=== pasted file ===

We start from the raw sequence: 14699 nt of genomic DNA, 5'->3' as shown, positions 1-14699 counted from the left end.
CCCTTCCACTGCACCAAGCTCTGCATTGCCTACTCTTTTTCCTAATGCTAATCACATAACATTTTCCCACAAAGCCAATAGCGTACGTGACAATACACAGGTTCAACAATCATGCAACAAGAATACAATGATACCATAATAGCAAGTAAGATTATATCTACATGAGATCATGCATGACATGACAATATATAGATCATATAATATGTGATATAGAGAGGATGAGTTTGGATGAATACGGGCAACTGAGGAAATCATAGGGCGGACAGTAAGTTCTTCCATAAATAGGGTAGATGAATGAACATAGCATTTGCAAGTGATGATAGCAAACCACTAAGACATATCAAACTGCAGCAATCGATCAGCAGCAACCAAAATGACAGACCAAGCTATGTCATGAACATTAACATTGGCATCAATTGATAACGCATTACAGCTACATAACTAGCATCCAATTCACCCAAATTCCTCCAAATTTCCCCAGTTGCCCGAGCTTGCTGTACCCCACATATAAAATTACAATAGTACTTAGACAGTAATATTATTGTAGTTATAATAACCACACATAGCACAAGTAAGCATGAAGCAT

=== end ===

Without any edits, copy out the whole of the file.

We start from the raw sequence: 14699 nt of genomic DNA, 5'->3' as shown, positions 1-14699 counted from the left end.
CCCTTCCACTGCACCAAGCTCTGCATTGCCTACTCTTTTTCCTAATGCTAATCACATAACATTTTCCCACAAAGCCAATAGCGTACGTGACAATACACAGGTTCAACAATCATGCAACAAGAATACAATGATACCATAATAGCAAGTAAGATTATATCTACATGAGATCATGCATGACATGACAATATATAGATCATATAATATGTGATATAGAGAGGATGAGTTTGGATGAATACGGGCAACTGAGGAAATCATAGGGCGGACAGTAAGTTCTTCCATAAATAGGGTAGATGAATGAACATAGCATTTGCAAGTGATGATAGCAAACCACTAAGACATATCAAACTGCAGCAATCGATCAGCAGCAACCAAAATGACAGACCAAGCTATGTCATGAACATTAACATTGGCATCAATTGATAACGCATTACAGCTACATAACTAGCATCCAATTCACCCAAATTCCTCCAAATTTCCCCAGTTGCCCGAGCTTGCTGTACCCCACATATAAAATTACAATAGTACTTAGACAGTAATATTATTGTAGTTATAATAACCACACATAGCACAAGTAAGCATGAAGCAT